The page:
- Unsought products are consumer goods that a buyer doesn’t anticipate purchasing. As a result, the consumer is often not aware of the product or does not think it is needed. A flat tire that needs repairing, a roof damaged in a storm that needs to be replaced, and funeral services are examples of unsought products.
|Type of Product||Price||Consumer Decision-Making Process||Distribution|
|Convenience||Low||This is a habitual/automatic purchase process that involves little comparison shopping.||Widespread distribution at several retail outlets|
|Shopping||Low-Mid||There is time spent on the consumer decision-making process and comparison shopping for price and quality.||Selective distribution at retail outlets that match customer and brand type|
|Specialty||High||Having a specific brand or product in mind means little comparison shopping. Typically, this is a special purchase with a lot of planning.||Exclusive distribution at one or a select few retail outlets|
|Unsought||Variable||The consumer is unaware or uninterested, so they exert little thought or comparison shopping.||Variable distribution depends on the product|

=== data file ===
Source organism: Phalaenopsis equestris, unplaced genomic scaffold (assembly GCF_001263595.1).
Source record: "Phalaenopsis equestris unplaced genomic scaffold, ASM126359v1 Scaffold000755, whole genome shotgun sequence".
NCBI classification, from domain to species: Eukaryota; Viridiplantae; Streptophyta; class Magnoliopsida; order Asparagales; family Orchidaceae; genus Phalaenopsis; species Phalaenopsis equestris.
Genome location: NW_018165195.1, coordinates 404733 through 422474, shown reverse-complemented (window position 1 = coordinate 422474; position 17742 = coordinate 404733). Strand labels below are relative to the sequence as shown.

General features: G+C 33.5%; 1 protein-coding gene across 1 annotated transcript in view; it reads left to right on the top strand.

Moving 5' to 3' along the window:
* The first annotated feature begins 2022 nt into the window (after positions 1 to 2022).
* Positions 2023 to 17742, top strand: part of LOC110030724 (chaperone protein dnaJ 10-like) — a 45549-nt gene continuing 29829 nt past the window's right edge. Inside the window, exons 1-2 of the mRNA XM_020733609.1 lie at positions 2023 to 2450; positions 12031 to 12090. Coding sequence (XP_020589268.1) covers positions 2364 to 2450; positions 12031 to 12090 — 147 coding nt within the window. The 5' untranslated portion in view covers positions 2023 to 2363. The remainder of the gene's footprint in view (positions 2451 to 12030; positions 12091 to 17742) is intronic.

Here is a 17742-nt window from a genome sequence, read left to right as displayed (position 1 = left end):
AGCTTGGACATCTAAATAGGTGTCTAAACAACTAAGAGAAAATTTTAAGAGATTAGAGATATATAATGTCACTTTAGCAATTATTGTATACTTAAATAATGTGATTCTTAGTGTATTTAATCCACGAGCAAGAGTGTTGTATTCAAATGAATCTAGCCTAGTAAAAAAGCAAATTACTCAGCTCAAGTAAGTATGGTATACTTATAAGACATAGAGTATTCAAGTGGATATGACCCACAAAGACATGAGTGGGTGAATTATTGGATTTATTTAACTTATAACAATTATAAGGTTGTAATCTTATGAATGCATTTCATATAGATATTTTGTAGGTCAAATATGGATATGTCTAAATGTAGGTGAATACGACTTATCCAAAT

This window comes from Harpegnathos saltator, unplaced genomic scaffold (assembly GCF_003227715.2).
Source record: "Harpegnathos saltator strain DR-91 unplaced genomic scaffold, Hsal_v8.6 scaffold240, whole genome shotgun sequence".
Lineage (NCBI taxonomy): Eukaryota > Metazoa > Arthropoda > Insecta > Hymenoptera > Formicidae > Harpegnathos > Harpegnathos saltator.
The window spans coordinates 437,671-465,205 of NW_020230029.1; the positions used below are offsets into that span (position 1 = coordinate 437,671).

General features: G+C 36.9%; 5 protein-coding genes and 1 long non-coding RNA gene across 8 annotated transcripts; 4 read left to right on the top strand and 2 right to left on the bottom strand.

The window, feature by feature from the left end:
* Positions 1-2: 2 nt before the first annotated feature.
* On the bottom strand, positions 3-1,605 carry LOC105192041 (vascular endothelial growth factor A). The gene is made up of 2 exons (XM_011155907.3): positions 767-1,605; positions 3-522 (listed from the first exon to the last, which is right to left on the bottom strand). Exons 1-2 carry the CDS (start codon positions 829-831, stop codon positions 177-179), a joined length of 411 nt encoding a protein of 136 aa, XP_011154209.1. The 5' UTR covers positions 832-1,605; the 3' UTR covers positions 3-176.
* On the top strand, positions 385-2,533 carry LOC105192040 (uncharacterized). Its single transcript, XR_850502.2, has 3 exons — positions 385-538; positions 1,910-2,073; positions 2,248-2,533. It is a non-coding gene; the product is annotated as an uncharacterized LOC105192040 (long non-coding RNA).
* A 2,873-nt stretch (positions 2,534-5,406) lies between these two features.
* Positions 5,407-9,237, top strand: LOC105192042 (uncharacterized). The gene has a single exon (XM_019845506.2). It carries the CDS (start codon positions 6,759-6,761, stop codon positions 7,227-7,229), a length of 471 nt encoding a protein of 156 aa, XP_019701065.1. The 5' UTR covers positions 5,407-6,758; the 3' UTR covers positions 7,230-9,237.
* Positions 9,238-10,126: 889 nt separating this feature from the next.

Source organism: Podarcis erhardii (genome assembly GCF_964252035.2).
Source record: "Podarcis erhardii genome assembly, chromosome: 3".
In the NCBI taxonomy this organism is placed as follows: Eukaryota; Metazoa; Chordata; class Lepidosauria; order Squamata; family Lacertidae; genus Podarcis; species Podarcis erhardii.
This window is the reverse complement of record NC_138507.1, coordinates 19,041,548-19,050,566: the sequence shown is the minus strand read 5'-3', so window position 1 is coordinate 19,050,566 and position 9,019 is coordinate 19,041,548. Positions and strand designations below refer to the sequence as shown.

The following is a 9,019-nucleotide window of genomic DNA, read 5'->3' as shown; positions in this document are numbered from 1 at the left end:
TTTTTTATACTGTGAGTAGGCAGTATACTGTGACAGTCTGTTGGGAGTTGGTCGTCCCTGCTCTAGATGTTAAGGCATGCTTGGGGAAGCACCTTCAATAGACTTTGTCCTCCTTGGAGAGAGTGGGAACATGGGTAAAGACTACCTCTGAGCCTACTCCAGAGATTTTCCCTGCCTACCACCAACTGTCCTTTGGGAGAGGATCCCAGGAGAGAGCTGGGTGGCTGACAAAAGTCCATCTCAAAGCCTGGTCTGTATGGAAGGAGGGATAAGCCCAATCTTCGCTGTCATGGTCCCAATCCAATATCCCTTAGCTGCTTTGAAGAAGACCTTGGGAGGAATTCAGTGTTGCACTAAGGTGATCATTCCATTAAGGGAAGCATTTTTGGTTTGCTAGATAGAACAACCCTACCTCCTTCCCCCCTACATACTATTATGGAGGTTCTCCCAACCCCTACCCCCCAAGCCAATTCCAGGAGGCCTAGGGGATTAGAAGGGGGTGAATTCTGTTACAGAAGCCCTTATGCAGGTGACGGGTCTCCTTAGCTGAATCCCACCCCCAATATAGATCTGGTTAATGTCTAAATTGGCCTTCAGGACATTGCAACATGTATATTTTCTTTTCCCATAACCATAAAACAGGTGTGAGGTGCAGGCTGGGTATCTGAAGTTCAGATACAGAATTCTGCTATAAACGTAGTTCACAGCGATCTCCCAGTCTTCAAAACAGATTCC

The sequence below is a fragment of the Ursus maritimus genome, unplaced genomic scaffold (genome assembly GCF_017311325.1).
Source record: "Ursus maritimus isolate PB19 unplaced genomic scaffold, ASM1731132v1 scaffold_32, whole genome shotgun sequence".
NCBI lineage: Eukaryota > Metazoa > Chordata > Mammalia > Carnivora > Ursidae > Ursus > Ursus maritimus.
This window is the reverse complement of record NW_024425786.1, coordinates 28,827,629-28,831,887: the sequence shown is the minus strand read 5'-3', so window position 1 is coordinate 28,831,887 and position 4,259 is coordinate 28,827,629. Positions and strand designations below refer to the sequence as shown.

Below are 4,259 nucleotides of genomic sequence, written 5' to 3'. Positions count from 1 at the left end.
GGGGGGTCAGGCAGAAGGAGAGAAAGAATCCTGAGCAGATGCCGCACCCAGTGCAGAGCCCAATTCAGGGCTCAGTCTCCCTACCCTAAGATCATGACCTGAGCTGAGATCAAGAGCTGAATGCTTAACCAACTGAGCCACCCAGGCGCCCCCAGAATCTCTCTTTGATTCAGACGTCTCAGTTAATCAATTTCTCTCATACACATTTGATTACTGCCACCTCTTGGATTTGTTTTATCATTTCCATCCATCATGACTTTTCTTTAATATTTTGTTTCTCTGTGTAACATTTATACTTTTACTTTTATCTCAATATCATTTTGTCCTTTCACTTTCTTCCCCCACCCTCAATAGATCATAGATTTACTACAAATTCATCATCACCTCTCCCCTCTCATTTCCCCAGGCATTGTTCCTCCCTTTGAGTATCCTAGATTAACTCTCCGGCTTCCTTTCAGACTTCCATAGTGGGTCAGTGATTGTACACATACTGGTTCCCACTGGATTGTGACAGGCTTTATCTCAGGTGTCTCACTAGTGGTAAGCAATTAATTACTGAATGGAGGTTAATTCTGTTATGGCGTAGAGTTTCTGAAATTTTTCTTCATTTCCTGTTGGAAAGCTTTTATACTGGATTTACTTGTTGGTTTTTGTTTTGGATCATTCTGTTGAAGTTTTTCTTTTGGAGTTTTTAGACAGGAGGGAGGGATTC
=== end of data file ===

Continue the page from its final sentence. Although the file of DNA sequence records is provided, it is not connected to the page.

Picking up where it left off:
Classifications of Business and Industrial Products
Businesses purchase products to aid in manufacturing or creating consumer products or services. For example, if you have ever been to a doughnut shop, you might think about how the bakers produce a doughnut. The bakers have probably purchased baking equipment, ingredients for the doughnuts, boxes to package the doughnuts, and a service to make deliveries. Business and industrial products are classified as follows:
- Raw materials are the products that a business needs to purchase in order to make a consumer good, such as flour, sugar, and yeast in our doughnut example.
- Manufactured materials and parts are products used to create the product. For example, large baking sheets are manufactured materials specific to a bakery and purchased to enable product creation.
- Capital items are assets that are valuable to the business and have tangible value. For example, our bakery’s large ovens would be considered a capital item.